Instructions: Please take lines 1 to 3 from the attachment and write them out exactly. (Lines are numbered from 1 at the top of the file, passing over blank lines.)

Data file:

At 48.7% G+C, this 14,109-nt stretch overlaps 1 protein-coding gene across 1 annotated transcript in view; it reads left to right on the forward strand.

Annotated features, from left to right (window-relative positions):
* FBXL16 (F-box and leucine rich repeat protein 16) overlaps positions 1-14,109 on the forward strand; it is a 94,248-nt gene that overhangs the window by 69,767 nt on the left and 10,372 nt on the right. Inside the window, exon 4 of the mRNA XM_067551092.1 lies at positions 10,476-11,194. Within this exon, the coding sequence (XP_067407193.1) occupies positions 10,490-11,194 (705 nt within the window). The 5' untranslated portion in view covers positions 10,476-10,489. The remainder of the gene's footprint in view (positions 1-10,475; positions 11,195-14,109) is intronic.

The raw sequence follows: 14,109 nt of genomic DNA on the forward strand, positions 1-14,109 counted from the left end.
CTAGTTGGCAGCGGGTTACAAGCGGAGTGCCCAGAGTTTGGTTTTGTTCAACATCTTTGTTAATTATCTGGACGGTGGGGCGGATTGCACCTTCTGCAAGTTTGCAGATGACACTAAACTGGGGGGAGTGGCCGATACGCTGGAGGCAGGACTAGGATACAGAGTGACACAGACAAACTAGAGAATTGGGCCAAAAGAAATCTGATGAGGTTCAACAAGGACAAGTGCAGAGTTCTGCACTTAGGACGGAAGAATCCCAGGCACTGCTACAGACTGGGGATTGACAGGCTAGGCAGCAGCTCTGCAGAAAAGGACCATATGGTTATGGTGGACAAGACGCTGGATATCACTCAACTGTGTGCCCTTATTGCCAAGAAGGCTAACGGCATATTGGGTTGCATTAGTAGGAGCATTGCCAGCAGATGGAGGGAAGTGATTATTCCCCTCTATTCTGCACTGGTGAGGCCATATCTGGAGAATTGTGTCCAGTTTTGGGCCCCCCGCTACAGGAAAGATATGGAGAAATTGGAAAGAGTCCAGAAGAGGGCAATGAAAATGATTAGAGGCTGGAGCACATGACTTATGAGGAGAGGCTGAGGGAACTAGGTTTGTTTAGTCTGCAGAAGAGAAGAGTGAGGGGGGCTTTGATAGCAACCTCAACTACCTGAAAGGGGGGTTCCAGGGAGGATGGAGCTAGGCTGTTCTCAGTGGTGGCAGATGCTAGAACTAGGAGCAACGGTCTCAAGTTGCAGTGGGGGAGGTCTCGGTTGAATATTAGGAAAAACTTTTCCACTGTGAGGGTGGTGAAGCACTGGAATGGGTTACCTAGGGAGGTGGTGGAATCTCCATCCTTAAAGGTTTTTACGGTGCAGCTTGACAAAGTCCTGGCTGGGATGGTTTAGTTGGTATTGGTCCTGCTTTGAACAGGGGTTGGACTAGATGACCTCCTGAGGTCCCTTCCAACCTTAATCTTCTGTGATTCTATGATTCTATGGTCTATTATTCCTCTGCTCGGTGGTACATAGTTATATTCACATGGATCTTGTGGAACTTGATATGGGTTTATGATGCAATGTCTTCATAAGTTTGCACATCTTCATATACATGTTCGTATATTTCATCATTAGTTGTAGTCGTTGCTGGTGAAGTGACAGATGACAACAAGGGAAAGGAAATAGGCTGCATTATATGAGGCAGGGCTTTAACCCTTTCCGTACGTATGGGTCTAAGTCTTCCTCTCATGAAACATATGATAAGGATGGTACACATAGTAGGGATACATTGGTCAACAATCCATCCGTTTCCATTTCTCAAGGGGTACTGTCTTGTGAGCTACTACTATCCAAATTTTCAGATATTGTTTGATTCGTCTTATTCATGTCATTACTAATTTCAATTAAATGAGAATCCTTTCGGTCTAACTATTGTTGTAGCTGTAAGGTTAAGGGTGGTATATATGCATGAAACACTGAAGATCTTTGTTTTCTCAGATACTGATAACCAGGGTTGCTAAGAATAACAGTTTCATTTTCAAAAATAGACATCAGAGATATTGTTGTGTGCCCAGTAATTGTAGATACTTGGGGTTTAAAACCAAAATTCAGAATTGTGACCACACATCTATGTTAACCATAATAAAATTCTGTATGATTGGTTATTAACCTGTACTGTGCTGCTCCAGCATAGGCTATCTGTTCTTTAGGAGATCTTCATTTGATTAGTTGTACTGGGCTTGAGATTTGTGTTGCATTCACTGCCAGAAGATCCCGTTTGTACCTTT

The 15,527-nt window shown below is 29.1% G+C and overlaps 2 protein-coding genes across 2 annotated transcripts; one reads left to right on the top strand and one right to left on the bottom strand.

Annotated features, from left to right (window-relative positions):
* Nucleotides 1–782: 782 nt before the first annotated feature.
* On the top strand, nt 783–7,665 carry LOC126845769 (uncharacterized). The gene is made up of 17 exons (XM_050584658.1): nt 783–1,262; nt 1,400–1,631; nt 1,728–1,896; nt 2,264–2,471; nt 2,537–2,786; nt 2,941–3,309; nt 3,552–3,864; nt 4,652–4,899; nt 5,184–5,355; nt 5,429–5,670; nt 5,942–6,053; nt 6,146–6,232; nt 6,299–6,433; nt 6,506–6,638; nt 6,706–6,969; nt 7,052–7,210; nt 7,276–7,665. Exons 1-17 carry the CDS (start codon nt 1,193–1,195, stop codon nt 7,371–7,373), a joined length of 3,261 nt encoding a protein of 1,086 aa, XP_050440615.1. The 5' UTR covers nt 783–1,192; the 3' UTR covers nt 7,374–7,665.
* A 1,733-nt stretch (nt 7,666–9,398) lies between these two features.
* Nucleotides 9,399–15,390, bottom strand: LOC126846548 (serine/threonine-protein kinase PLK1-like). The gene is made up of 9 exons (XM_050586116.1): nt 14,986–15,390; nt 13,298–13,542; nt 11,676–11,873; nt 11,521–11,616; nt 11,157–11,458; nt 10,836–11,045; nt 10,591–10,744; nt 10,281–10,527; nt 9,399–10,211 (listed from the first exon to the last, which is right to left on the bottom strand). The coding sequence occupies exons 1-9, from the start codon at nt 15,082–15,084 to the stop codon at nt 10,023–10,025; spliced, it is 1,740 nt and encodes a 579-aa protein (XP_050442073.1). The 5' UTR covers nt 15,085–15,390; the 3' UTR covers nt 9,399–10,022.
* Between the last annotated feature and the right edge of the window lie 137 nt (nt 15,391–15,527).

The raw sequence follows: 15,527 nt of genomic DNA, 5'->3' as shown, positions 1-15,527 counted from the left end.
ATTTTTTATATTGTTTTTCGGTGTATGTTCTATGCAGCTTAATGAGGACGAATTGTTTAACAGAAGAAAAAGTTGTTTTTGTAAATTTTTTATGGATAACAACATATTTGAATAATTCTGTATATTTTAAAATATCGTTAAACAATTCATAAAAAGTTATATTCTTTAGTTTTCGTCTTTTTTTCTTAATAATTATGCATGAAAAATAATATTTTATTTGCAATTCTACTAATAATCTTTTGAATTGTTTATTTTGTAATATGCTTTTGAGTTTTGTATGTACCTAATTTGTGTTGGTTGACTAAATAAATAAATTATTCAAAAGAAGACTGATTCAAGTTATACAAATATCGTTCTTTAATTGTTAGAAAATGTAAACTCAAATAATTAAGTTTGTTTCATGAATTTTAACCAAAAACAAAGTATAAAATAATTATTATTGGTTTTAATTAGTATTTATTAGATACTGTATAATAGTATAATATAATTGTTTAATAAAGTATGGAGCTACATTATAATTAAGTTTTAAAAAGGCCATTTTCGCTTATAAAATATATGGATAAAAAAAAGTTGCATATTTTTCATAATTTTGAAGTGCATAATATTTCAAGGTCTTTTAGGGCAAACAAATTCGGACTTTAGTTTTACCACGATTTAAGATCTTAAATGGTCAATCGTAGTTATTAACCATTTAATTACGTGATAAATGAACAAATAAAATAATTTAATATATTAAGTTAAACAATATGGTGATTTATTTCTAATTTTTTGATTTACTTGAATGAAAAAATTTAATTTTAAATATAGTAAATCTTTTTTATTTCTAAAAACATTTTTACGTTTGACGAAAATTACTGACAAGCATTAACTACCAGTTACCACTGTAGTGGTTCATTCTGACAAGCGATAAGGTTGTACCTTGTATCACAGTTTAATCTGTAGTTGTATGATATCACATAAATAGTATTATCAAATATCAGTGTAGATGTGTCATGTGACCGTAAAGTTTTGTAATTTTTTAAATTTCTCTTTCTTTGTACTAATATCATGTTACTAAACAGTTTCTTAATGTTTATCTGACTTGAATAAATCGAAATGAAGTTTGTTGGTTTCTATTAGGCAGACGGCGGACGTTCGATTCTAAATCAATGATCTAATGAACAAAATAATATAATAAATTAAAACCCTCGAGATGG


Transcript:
At 48.7% G+C, this 14,109-nt stretch overlaps 1 protein-coding gene across 1 annotated transcript in view; it reads left to right on the forward strand.

Annotated features, from left to right (window-relative positions):
* FBXL16 (F-box and leucine rich repeat protein 16) overlaps positions 1-14,109 on the forward strand; it is a 94,248-nt gene that overhangs the window by 69,767 nt on the left and 10,372 nt on the right. Inside the window, exon 4 of the mRNA XM_067551092.1 lies at positions 10,476-11,194. Within this exon, the coding sequence (XP_067407193.1) occupies positions 10,490-11,194 (705 nt within the window). The 5' untranslated portion in view covers positions 10,476-10,489. The remainder of the gene's footprint in view (positions 1-10,475; positions 11,195-14,109) is intronic.